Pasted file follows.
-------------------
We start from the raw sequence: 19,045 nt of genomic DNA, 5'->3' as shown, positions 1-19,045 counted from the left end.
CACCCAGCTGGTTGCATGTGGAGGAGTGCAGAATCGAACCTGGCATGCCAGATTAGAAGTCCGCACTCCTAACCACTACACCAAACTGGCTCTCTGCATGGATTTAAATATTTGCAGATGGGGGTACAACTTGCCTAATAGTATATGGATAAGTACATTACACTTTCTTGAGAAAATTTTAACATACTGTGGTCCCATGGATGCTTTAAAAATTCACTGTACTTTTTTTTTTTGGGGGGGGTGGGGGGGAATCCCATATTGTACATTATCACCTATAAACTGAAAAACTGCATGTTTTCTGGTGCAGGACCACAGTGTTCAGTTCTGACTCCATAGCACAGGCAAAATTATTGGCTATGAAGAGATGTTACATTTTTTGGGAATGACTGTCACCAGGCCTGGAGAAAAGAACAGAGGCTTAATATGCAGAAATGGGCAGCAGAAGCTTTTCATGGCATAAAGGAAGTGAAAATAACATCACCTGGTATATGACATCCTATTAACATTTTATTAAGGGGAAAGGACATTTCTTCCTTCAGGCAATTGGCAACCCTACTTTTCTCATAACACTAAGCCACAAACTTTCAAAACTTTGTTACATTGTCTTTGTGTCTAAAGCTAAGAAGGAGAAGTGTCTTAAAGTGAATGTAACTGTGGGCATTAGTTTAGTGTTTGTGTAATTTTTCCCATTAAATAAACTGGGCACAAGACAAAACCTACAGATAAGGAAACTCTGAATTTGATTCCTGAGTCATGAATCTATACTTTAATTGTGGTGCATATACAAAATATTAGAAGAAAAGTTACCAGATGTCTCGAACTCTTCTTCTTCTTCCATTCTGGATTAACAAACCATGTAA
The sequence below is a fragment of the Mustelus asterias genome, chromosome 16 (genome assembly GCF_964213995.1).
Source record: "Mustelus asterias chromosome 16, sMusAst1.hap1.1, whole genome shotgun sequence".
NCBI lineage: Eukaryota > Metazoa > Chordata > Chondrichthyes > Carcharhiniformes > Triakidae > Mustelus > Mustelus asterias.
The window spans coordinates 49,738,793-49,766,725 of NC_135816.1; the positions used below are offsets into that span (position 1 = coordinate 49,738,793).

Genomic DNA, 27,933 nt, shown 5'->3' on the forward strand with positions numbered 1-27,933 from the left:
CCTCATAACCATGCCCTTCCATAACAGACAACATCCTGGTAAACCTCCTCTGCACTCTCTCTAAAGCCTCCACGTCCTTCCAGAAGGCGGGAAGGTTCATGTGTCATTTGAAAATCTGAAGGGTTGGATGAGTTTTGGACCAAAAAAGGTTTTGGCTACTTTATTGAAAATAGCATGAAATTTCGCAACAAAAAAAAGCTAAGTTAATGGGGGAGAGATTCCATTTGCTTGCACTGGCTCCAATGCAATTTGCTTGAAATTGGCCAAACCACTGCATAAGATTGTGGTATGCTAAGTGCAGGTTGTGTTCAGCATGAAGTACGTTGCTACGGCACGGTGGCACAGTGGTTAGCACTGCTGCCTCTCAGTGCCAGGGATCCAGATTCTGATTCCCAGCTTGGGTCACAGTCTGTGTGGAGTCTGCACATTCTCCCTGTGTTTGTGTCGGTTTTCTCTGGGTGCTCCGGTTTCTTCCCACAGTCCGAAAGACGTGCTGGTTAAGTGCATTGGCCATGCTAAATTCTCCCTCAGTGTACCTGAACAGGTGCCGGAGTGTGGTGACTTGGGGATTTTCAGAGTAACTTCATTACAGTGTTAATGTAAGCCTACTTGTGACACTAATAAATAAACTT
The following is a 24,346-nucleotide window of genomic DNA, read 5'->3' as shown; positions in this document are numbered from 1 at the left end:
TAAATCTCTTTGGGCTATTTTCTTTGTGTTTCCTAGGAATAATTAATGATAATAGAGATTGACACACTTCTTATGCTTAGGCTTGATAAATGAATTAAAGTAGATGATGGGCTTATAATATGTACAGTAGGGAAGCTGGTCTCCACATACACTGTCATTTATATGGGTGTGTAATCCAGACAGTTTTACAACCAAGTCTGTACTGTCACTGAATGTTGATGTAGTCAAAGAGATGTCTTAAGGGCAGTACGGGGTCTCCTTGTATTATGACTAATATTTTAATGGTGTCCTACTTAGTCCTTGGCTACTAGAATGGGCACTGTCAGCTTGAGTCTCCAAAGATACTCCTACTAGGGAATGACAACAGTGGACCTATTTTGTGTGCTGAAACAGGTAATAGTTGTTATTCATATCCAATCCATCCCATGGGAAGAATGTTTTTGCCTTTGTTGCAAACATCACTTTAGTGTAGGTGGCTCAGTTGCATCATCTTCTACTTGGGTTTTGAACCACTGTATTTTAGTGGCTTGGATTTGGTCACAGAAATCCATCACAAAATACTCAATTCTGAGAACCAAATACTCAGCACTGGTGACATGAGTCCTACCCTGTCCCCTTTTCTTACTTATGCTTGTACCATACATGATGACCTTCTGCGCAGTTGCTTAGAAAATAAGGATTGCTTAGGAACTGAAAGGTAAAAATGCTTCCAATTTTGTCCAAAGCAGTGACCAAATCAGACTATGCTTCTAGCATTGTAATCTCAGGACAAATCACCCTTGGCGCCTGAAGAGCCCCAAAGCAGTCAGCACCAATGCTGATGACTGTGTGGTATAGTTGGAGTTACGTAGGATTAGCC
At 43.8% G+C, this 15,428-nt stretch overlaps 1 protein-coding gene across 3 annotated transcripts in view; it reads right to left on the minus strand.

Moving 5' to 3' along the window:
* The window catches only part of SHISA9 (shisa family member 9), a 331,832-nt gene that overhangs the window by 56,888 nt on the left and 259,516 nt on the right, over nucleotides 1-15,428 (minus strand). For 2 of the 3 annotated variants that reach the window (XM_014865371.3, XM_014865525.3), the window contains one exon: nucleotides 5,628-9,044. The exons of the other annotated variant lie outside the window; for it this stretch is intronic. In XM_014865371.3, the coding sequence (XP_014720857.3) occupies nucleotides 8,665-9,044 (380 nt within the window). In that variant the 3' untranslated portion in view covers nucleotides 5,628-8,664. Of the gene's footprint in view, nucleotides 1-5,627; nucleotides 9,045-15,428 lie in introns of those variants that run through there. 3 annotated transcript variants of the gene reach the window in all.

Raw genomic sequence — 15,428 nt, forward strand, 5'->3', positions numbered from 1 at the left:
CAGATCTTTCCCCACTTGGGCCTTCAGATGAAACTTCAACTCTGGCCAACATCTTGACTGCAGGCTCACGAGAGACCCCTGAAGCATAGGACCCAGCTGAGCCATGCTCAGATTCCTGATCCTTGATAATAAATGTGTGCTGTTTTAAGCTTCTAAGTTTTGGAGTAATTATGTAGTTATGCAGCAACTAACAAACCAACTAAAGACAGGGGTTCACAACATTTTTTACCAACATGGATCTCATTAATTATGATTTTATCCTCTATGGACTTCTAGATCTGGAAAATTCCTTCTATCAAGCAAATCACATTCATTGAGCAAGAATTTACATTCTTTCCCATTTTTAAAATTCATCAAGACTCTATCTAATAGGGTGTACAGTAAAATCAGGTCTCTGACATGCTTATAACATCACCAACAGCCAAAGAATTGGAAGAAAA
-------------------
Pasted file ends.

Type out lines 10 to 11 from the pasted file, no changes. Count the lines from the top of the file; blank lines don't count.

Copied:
TAAATCTCTTTGGGCTATTTTCTTTGTGTTTCCTAGGAATAATTAATGATAATAGAGATTGACACACTTCTTATGCTTAGGCTTGATAAATGAATTAAAGTAGATGATGGGCTTATAATATGTACAGTAGGGAAGCTGGTCTCCACATACACTGTCATTTATATGGGTGTGTAATCCAGACAGTTTTACAACCAAGTCTGTACTGTCACTGAATGTTGATGTAGTCAAAGAGATGTCTTAAGGGCAGTACGGGGTCTCCTTGTATTATGACTAATATTTTAATGGTGTCCTACTTAGTCCTTGGCTACTAGAATGGGCACTGTCAGCTTGAGTCTCCAAAGATACTCCTACTAGGGAATGACAACAGTGGACCTATTTTGTGTGCTGAAACAGGTAATAGTTGTTATTCATATCCAATCCATCCCATGGGAAGAATGTTTTTGCCTTTGTTGCAAACATCACTTTAGTGTAGGTGGCTCAGTTGCATCATCTTCTACTTGGGTTTTGAACCACTGTATTTTAGTGGCTTGGATTTGGTCACAGAAATCCATCACAAAATACTCAATTCTGAGAACCAAATACTCAGCACTGGTGACATGAGTCCTACCCTGTCCCCTTTTCTTACTTATGCTTGTACCATACATGATGACCTTCTGCGCAGTTGCTTAGAAAATAAGGATTGCTTAGGAACTGAAAGGTAAAAATGCTTCCAATTTTGTCCAAAGCAGTGACCAAATCAGACTATGCTTCTAGCATTGTAATCTCAGGACAAATCACCCTTGGCGCCTGAAGAGCCCCAAAGCAGTCAGCACCAATGCTGATGACTGTGTGGTATAGTTGGAGTTACGTAGGATTAGCC
At 43.8% G+C, this 15,428-nt stretch overlaps 1 protein-coding gene across 3 annotated transcripts in view; it reads right to left on the minus strand.